The artist I am featuring today is the early Netherlandish painter Joos van der Beke, better known as Joos van Cleve because he is thought to have been born in the Lower Rhine region of Kleve, possibly the Rhine-river town of Wesel, which lies on the current Dutch-German border. The year of his birth is believed to be around 1485. There are various accounts of his early life, much of which are contradictory, but it is thought that his initial artistic training began when he worked in the Kalkar studio of the Dutch painter, Jan Joest van Kalkar, between 1505 and 1509.
It was during his time with Joest that he worked with his master on the twenty-panelled high altarpiece in the Kalkar church of St Nicholai which is considered to be Joest’s greatest work. From Kalkar, it is believed Joos van Cleve lived around the Ghent-Bruges area and the next we hear of him is in 1511 where he is mentioned in records as a free-master in the Antwerp’ Guild of St Luke, the city’s painters guild, and on a number of occasions he would hold the position of co-deacon of the guild as well as being appointed Dean of the St Luke’s Guild in 1519, 1520 and 1525.
He set up his own studio in Antwerp and over the next twenty years he took on a number of apprentices. His studio became the most famous in the city and he was inundated with painting commissions, many of which found their way to the leading European royal, ecclesiastic and merchant houses. One of these lucrative commissions came in 1515, from the Nicasius and Georg Hackeney, wealthy merchants of Cologne, for a religious triptych which became known as the Death of the Virgin and which is currently housed in Cologne’s Wallraf-Richartz-Museum. It was from this work that Joos also became known as Master of the Death of the Virgin. It was works like this which brought the Flemish tradition to Cologne, and in so doing brought to bear an extensive influence on the Cologne school of art.
The centre panel of the wide-format triptych is a scene depicting a number of apostles gathered around the bed of the dying Virgin Mary. Of these people, only John and Peter are identifiable. Peter stands before the bed. On the floor is a stool on which lies a Gothic rosary. On the two wings of the triptych there is a depiction of an open river landscape with continuous horizons as well as portraits of the commissioners of the work, Nicasius and Georg Hackeney with their patron saints.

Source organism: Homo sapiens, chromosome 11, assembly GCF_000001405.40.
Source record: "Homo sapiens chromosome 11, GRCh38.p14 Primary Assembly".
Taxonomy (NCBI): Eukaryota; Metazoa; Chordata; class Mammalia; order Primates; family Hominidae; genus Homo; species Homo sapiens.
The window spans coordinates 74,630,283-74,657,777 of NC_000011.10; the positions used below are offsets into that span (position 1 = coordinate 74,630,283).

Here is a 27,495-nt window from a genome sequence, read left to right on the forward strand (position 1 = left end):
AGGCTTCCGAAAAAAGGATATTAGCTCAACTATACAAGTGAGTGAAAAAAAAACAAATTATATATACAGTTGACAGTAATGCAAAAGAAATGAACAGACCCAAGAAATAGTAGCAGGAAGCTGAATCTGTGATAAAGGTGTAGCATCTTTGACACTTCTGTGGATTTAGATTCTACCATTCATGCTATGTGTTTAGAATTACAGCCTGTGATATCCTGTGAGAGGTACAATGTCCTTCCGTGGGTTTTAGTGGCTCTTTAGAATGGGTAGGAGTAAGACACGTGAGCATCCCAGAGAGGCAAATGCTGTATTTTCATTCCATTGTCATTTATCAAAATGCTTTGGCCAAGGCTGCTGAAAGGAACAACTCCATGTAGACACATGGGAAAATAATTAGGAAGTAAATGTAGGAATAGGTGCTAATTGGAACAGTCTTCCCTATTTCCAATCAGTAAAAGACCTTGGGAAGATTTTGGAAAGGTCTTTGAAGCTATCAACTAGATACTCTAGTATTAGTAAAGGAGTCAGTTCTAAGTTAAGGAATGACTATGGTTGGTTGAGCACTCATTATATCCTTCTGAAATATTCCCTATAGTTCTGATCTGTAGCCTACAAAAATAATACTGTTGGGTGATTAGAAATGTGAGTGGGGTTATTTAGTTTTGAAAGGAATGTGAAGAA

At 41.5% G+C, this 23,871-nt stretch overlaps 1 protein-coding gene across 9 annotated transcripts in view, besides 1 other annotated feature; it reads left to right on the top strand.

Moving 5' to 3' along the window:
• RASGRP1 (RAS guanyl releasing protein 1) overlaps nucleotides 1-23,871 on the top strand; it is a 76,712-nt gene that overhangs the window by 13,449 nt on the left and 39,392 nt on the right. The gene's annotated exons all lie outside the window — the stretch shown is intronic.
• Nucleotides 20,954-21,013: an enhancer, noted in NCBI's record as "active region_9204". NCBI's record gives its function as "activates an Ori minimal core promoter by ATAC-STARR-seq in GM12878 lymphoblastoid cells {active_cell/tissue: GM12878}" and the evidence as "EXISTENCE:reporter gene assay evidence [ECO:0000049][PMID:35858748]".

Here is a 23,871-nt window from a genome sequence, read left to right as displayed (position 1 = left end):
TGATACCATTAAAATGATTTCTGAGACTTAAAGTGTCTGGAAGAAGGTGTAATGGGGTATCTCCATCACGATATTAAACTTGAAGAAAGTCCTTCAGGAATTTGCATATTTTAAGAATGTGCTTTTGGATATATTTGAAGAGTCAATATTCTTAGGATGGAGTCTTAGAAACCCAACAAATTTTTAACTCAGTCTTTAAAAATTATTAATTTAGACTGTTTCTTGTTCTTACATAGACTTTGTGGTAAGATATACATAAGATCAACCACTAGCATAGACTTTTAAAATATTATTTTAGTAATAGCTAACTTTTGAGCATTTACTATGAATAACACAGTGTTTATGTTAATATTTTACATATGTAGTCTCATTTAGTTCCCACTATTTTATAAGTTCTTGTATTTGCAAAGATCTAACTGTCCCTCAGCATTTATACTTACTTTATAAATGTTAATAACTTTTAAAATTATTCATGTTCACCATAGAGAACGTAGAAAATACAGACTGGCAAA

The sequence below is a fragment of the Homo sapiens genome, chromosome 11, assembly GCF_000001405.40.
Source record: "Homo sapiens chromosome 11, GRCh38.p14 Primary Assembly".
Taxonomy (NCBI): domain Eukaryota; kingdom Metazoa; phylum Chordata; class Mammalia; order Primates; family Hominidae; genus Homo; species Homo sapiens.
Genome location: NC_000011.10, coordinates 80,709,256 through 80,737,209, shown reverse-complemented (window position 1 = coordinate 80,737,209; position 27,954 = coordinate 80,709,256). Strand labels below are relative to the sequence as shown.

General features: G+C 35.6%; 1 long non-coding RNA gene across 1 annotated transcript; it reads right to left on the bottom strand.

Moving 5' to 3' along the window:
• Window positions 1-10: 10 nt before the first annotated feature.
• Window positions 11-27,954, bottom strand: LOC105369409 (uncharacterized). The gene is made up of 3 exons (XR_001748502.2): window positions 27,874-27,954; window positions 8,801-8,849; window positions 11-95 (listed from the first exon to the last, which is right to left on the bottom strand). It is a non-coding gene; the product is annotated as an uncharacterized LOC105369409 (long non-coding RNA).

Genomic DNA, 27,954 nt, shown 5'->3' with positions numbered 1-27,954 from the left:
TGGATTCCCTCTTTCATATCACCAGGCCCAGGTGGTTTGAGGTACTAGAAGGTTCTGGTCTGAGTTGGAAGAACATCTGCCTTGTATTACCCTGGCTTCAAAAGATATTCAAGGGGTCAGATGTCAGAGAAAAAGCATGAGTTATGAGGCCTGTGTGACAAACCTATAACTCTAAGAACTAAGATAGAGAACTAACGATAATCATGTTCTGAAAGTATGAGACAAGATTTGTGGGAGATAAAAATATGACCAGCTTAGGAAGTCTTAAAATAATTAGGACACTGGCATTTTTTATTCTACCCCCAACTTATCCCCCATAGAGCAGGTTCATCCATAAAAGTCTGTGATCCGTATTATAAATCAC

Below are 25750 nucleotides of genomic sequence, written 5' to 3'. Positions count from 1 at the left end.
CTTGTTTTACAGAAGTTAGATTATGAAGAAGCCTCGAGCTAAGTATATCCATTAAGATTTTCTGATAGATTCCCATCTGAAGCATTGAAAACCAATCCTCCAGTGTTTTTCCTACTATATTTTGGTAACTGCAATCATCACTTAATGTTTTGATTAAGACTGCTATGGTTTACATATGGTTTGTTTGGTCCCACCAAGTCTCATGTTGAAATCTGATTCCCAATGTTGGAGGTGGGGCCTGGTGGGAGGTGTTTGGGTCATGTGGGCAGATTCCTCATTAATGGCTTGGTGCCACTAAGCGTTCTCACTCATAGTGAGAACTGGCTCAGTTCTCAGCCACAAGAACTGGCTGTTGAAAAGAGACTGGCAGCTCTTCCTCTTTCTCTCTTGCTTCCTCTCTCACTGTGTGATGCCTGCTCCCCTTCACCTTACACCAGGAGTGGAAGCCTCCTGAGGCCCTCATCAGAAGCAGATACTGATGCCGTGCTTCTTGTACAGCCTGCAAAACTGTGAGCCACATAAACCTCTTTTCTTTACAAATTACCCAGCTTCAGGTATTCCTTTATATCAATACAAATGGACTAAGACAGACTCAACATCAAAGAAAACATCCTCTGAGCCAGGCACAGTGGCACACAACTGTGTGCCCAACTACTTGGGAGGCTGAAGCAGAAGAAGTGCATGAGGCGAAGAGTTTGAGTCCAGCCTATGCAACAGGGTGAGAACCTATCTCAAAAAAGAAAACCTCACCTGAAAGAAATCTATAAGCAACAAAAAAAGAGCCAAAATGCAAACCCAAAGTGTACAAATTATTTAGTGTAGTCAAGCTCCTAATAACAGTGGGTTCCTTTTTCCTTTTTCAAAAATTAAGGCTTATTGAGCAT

Besides his religious works, Joos van Cleve was an accomplished portrait painter. He was so talented that the king of France at the time, Francis I, summoned him to Paris to work at the French court, during which time he painted a number of portraits of the king, his wife, Eleanor of Austria and members of the court. It is thought that Joos van Cleve also travelled to England around 1534. This belief is based on a fact that he painted a portrait of the forty-four year old monarch, Henry VIII, dated 1535, which is now part of the Royal collection.
Little is known about his family life except that in 1519 Joos van Cleve met and married his first wife, Anna Vijts. The couple had two children, both born in Antwerp. The birth records of the children show them listed as “vander Beke, alias van Cleve” and that their father was registered as an Antwerp burgher which possibly indicates that Joos had registered as an Antwerp citizen in order to be able to work in the city. Joos and Anna had a son, Cornelis, who was born in 1520 and two years later in 1522, Anna gave birth to their daughter, Jozijne. Their son, Cornelis became a talented portrait painter in his own right. He helped his father in his workshop and would, after his father’s death, run the business Cornelis was later known as Sotte Cleve (Mad Cleve) after becoming insane at the age of thirty-four. Joos van Cleve also allegedly had an illegitimate daughter, Tanneken, from his relationship with Clara van Arp. In 1531, three years after the death of his first wife, Anna, Joos married Katlijne van Mispelteren. The couple had no children. The exact date of Joos van Cleve’s death is uncertain but it is known that on November 10th 1540 he wrote his last will and testament and it is believed he died shortly afterwards. In April 1541 his wife, Katlijne, was listed as a widow.